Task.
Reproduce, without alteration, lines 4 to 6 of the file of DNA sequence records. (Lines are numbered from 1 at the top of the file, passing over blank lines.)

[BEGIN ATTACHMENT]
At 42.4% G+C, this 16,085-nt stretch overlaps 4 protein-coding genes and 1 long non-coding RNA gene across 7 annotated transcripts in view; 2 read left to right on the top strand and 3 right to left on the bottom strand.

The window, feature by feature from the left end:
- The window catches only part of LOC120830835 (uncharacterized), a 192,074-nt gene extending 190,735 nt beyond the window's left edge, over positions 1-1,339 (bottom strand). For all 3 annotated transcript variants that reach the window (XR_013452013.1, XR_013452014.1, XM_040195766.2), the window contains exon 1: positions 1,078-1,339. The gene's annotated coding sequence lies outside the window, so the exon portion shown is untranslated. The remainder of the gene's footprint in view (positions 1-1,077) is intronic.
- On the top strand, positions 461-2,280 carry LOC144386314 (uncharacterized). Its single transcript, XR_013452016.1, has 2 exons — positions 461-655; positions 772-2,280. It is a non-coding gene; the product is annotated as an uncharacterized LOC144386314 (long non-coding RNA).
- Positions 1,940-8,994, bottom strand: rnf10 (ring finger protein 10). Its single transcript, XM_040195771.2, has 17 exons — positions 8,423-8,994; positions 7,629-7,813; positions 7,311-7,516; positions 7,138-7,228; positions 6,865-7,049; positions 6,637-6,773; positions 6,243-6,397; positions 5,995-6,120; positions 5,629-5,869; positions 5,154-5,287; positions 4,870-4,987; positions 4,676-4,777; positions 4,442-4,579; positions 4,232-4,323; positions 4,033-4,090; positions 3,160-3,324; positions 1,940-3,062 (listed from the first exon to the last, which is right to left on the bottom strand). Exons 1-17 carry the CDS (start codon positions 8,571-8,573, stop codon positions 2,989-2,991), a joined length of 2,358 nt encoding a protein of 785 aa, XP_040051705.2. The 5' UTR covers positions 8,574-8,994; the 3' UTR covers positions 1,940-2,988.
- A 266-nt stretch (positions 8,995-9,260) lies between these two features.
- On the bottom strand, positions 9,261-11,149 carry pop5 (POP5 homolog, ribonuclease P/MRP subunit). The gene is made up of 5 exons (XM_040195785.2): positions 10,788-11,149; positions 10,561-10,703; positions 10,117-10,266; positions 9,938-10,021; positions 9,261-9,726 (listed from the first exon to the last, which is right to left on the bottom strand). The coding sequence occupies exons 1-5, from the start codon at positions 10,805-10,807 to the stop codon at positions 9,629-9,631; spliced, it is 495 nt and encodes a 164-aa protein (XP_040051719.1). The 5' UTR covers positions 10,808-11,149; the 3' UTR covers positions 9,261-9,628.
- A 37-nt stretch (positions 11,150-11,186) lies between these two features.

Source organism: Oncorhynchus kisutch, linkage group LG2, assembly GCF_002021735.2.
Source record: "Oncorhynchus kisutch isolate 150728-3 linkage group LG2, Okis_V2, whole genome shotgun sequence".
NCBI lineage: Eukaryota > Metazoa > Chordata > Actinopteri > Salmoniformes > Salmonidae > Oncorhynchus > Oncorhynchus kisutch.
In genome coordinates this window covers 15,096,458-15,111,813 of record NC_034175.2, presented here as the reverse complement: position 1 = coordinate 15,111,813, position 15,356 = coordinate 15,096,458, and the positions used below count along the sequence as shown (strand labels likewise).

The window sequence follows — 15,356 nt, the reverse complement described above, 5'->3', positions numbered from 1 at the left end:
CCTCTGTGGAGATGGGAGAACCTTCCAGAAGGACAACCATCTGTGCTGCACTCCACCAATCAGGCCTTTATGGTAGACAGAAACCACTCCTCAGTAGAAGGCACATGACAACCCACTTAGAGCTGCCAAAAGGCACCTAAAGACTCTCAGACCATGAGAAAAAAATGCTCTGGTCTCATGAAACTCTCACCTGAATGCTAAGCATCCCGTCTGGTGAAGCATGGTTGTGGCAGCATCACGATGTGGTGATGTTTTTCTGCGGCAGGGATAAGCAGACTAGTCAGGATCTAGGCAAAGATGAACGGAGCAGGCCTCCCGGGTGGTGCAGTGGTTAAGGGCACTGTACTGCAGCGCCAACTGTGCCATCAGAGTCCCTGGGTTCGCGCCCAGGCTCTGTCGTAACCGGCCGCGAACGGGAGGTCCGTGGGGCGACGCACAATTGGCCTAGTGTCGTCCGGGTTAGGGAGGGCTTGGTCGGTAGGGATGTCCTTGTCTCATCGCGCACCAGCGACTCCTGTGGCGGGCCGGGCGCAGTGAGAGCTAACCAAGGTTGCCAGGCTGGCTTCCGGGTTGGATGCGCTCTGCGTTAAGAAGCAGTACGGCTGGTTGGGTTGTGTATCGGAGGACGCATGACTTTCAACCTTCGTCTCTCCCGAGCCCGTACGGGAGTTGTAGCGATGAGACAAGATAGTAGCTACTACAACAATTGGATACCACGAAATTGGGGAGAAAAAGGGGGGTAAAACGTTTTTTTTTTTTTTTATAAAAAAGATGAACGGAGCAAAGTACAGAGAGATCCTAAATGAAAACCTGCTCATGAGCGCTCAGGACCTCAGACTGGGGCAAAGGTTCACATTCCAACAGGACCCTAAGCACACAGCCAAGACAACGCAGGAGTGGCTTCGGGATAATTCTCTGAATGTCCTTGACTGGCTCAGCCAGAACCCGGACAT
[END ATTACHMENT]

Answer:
- On the top strand, positions 461-2,280 carry LOC144386314 (uncharacterized). Its single transcript, XR_013452016.1, has 2 exons — positions 461-655; positions 772-2,280. It is a non-coding gene; the product is annotated as an uncharacterized LOC144386314 (long non-coding RNA).
- Positions 1,940-8,994, bottom strand: rnf10 (ring finger protein 10). Its single transcript, XM_040195771.2, has 17 exons — positions 8,423-8,994; positions 7,629-7,813; positions 7,311-7,516; positions 7,138-7,228; positions 6,865-7,049; positions 6,637-6,773; positions 6,243-6,397; positions 5,995-6,120; positions 5,629-5,869; positions 5,154-5,287; positions 4,870-4,987; positions 4,676-4,777; positions 4,442-4,579; positions 4,232-4,323; positions 4,033-4,090; positions 3,160-3,324; positions 1,940-3,062 (listed from the first exon to the last, which is right to left on the bottom strand). Exons 1-17 carry the CDS (start codon positions 8,571-8,573, stop codon positions 2,989-2,991), a joined length of 2,358 nt encoding a protein of 785 aa, XP_040051705.2. The 5' UTR covers positions 8,574-8,994; the 3' UTR covers positions 1,940-2,988.
- A 266-nt stretch (positions 8,995-9,260) lies between these two features.